Day 1H: Africa Addio, Round One
…and finally, the south subdivision:
Cinco Paul and Ken Daurio, Sleepy Kittens (LB Kids, 2010)
If you (a) liked Despicable Me and (b) have kids—maybe even if you don’t—then it should go without saying that you probably need a copy of this (it’s the book, complete with kitten finger puppets, that Gru reads to the girls at night). If you’ve seen the movie, you know the whole book, but so what? It was wonderful in the movie, it’s wonderful IRL. What are you waiting for? ***
Sandra Magsamen, Peek-a-Boo, I Love You! (LB Kids, 2009)
Very cute lift-the-flaps animal book with a preponderance of heart designs; this one’s all about the illustrations, and they’re lovely, childlike without being childish. Very nicely done for the pre-lit set; we got to this one a bit later, but I’d say it would work just fine for the nine- to twelve-month-old range and up. ***
Josie Yee (illus.), Thomas the Tank Engine’s Hidden Surprises (Random House, 1999)
A lift-the-flaps book that holds the bean’s attention, in part because the flaps aren’t the center of the page, as they are in most of the books of this type he owns; there are little side flaps and suchlike that provide a refreshing change of pace. Another Thomas book that will go better with kids who are already fans of the series, but for them, it’s worth checking out. ** ½
Matthea Harvey, Cecil the Pet Glacier (Schwarz and Wade, 2012)
I am a heap big fan of Matthea Harvey’s poetry, so when I found out she’d written childrens’ books, I immediately hit my library’s website and put one on hold. And I was… surprised. It’s a lot more, for want of a better word, traditional than I expected it to be. Well, aside from the fact that Ruby’s would-be pet is a chunk of ice. But that fits in well with her family (trust me on this), and allows Harvey to slip in a bit o’ learnin’ here and there about a subject that doesn’t normally get much play in the average pre-lit story. (The story line actually put me in mind of Emily Jenkins’ wunnerful-wunnerful Sugar Would Not Eat It more than once; I’m sure this link was strengthened by the fact that the equally wunnerful-wunnerful Giselle Potter illustrated both books, and between the two of them she’s found herself a lifelong fan.) For kids—and parents—who are fond of things that are a little off, or more than a little off, this book is going to be pure balm for the soul, and when the kids are older enough (for I have little doubt this one will hang around much longer than the usual pre-lit book in the family reading list) to start thinking about books in terms of authors, and asking you “hey, what else is out there by Matthea Harvey?”, you’ve got yourself a perfect way to say “here, let me read you a poem from a book called Pity the Bathtub in Its Forced Embrace of the Human Form.” *** ½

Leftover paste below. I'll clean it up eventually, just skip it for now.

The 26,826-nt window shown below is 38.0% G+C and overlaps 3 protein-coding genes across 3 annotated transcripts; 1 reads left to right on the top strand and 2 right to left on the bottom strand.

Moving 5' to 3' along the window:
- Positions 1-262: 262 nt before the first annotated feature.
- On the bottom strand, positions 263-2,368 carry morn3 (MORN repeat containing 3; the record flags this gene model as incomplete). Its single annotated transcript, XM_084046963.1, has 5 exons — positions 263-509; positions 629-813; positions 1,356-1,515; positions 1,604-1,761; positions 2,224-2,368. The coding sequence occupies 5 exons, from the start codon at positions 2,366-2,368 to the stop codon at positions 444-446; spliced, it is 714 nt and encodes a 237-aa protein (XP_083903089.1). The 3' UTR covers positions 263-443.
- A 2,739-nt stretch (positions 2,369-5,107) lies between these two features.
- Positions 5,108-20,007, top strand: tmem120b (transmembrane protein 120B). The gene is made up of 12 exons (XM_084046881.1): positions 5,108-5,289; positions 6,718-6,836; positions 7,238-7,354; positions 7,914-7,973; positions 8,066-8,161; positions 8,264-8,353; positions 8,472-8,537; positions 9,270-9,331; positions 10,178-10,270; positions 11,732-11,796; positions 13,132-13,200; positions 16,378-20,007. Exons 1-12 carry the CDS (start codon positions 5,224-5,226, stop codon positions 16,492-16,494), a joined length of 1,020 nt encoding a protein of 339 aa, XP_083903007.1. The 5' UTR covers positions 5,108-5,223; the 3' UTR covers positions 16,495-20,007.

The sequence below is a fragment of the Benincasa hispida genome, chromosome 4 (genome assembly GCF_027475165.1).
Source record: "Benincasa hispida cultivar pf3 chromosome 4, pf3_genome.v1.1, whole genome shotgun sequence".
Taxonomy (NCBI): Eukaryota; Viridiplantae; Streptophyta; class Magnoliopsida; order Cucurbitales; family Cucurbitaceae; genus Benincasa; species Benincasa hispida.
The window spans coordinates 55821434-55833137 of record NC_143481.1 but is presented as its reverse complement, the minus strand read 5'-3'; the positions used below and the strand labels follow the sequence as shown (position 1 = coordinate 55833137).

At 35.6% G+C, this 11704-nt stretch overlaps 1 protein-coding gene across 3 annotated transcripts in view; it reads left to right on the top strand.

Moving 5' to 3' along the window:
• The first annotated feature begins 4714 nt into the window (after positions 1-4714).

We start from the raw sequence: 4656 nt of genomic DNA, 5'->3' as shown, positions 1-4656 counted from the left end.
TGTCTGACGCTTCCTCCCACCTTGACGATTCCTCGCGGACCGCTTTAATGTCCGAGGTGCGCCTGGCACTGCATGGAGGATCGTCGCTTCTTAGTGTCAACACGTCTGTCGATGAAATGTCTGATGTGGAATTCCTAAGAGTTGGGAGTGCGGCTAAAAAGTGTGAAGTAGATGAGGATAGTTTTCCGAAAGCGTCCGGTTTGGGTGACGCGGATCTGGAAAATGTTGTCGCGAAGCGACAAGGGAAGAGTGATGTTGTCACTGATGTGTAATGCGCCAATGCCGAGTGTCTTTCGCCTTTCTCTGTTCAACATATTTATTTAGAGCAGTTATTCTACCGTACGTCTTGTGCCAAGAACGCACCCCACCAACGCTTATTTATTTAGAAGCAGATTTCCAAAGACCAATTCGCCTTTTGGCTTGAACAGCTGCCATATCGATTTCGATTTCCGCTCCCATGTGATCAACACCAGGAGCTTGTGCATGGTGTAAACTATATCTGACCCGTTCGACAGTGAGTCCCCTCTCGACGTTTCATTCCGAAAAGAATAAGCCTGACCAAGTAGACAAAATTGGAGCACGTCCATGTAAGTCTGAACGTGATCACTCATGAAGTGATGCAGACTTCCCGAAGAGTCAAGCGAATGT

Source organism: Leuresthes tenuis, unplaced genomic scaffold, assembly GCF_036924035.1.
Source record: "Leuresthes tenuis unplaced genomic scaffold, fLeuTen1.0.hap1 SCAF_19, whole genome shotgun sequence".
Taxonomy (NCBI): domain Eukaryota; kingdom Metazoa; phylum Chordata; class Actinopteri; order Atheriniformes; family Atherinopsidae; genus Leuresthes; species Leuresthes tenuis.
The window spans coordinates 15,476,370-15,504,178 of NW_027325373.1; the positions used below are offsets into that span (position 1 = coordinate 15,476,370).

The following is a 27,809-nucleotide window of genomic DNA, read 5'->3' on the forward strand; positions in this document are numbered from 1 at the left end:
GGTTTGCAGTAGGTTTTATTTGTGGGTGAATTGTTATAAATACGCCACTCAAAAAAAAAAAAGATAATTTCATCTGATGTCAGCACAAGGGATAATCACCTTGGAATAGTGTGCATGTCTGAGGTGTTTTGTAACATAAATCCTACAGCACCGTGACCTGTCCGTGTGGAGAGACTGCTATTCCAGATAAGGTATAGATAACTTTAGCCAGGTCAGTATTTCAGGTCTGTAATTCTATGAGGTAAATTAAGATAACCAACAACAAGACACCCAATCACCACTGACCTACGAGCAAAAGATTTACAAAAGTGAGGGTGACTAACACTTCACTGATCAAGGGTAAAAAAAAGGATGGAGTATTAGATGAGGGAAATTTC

Susan Stinson, Fat Girl Dances with Rocks (Spinsters Ink, 1994)
I spent the last eleven days of 2012 and the first eleven days of 2013 first in the hospital, then in a rehab center, fighting a nasty-though-not-life-threatening case of cellulitis. When you are not a fan of cable, and watching Netflix on a laptop screen gives you fits (when we had a 21” TV, I watched movies on my 23” computer monitor instead), you get time to read a lot of books that have been on your TBR stack forever. And so I finally found myself getting round to Fat Girl Dances with Rocks, which I think had been sitting on my shelf for something like a decade at that point. I’m not sure it’s anything new, anything pushing the envelope, but that’s not always necessary; it’s a very nicely done coming of age tale about a teenaged girl who goes looking for something—she’s not entirely sure what—and ends up finding herself.
I saw Berberian Sound Studio in a 110-seat theatre. It was a Wednesday matinee, so I expected a light crowd, but I was one of four people in the seats. The conclusion I had reached by the end of the film was that there were one hundred six people who had had the chance to catch a Wednesday afternoon matinee of Berberian Sound Studio and didn’t, and there are one hundred six people in this world who are worse for the experience. To make it short: if you are at all a fan of movies, even a casual fan, you can simply forget the actual plot of the film: this is a study in fascination, an endlessly-interesting look at film composition during the golden age of giallo.